Learned counsel for the appellant then argued in support of the NADRA report and stated that 2,417 and 61 votes were liable to be excluded from the election result and since the total number of excluded votes (2,478) stands greater than the differential of votes secured by the respondent and appellant, thus the election result would be materially affected, thereby bringing the case within the purview of Section 70 of the Act. He stated that this aspect of the matter has been overlooked by the learned Tribunal and no reasons were given by the learned Tribunal for rejecting such report. Finally it was also argued that five different counts/results had been issued subsequent to which the appellant’s application for recounting was accepted and recounting was ordered which reflected substantial differences between the number of votes in the consolidated result and the number of votes after the recount and this also brings the case within the mischief of Section 70 of the Act.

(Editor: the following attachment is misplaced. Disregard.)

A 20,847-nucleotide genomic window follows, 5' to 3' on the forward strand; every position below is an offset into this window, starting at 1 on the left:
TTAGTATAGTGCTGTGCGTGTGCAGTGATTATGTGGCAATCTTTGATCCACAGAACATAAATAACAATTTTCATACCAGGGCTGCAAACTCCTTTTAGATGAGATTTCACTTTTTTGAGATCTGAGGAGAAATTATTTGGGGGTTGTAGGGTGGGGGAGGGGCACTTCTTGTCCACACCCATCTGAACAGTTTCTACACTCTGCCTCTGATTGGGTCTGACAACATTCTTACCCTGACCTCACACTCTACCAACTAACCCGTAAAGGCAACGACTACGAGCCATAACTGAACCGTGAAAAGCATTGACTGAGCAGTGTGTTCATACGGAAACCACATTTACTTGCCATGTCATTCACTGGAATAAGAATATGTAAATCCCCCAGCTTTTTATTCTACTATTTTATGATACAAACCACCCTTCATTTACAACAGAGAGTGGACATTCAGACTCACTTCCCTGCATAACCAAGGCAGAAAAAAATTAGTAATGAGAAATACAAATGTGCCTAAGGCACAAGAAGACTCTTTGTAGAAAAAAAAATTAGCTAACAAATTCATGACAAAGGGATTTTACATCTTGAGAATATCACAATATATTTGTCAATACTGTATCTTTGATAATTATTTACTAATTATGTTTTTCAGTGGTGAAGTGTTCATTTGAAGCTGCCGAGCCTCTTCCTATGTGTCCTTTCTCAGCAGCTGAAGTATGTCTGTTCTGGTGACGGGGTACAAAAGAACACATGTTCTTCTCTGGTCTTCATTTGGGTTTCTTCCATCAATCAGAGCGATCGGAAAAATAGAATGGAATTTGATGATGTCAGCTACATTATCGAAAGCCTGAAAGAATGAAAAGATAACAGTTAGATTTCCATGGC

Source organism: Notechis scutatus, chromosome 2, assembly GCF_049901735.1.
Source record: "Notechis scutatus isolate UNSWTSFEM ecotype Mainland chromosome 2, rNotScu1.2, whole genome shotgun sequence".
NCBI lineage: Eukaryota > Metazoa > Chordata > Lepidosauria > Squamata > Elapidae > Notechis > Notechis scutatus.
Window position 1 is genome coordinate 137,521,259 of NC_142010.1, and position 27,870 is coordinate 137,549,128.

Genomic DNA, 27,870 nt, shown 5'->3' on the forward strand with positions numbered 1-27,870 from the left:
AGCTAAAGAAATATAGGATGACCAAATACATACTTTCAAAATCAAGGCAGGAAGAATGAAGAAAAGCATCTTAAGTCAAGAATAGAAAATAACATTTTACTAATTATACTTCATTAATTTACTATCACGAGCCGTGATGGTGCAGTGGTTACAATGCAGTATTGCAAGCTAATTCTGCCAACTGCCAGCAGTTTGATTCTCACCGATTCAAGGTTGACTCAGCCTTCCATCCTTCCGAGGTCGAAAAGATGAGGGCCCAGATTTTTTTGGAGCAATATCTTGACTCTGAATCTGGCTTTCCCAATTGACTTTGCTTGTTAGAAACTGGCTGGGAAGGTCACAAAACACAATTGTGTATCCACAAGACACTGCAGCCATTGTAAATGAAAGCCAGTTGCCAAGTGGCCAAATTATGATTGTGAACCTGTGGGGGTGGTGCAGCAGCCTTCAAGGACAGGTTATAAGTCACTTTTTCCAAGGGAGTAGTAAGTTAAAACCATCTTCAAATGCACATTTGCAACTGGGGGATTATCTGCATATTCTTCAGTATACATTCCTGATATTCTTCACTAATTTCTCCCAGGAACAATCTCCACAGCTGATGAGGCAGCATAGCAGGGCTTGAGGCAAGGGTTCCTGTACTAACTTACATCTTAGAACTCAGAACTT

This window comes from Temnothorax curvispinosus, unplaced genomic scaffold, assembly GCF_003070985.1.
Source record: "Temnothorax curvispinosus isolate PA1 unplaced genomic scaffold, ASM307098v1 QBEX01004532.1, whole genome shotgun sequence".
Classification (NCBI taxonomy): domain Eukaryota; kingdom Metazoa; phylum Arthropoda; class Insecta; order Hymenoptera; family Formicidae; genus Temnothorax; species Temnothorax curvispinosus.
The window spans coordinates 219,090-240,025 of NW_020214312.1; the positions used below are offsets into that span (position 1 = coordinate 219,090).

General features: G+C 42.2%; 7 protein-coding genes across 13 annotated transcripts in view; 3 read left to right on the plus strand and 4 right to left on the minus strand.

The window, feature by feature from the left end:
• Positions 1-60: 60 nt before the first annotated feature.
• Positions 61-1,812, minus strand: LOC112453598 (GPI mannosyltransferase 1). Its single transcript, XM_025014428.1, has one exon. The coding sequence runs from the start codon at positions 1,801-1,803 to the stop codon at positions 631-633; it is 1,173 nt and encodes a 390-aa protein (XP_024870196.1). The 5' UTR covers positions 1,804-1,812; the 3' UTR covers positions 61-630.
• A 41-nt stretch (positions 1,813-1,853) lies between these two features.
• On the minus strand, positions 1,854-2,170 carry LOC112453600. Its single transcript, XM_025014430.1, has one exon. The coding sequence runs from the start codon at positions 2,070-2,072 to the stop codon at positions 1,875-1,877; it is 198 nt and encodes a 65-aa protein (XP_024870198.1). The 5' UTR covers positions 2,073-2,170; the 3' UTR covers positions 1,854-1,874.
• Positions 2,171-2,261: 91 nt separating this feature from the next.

4. In order to controvert the arguments of the learned counsel for the appellant, learned counsel for the respondent submitted that the NADRA report was only to the extent of verification of thumb impressions of 19 polling stations, and there were no ‘out of constituency’ votes which suggests that there was no bogus voting. With respect to 2,147 used counterfoils which had invalid NIC numbers, learned counsel submits that these are those counterfoils where the correct NIC was produced when the voter came to vote and an error was committed while writing the NIC number down on the counterfoils, and since this was due to a lapse by the election staff, the returned candidate should not be prejudiced by such error/lapse.